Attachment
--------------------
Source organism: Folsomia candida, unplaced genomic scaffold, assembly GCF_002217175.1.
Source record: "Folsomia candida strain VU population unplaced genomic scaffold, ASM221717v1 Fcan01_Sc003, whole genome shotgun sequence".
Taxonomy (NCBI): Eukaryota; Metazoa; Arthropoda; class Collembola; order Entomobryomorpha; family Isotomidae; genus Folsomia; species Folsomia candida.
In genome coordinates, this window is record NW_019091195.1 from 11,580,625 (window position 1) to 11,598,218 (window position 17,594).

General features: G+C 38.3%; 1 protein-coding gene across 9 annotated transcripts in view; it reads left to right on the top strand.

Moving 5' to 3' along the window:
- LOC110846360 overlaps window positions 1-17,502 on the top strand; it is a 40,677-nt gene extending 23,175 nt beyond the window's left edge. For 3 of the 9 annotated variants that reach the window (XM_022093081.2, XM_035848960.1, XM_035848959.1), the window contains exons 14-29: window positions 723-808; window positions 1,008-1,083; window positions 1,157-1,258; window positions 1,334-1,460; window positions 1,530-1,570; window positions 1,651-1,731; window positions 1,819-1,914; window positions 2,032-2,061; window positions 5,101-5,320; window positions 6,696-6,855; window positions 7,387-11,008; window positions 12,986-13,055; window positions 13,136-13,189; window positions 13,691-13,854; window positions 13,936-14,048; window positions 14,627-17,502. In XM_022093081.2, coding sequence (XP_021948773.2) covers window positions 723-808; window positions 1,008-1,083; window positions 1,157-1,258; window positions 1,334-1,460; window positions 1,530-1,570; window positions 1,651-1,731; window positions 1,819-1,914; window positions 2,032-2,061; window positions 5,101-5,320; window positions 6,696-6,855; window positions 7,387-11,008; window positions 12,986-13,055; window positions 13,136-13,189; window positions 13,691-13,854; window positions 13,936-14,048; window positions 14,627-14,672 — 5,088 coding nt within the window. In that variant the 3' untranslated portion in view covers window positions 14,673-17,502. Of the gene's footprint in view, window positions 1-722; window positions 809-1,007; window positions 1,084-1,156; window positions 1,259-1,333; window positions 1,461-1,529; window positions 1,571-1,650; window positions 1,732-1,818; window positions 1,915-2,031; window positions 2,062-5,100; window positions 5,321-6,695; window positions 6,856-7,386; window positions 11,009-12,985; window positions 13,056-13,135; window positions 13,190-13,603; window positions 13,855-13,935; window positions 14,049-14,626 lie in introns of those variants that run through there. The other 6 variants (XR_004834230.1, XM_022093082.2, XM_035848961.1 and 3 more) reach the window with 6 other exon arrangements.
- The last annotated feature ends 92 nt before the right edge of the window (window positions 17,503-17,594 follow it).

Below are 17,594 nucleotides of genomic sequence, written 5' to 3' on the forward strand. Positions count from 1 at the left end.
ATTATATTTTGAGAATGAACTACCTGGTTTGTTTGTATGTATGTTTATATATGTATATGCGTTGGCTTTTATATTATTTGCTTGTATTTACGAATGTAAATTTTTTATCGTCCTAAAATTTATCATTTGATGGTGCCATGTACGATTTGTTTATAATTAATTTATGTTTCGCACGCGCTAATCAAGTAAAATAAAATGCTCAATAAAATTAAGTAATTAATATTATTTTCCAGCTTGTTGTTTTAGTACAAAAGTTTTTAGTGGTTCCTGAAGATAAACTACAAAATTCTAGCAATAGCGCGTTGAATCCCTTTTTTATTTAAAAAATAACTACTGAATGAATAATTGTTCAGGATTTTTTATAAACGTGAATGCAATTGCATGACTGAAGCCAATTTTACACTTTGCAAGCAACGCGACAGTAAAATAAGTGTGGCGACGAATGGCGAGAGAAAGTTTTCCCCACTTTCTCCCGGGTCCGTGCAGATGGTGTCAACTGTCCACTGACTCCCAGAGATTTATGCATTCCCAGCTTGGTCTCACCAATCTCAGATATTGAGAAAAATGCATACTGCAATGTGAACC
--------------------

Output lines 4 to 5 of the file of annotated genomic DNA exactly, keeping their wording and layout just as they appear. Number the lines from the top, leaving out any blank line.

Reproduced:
In genome coordinates, this window is record NW_019091195.1 from 11,580,625 (window position 1) to 11,598,218 (window position 17,594).

General features: G+C 38.3%; 1 protein-coding gene across 9 annotated transcripts in view; it reads left to right on the top strand.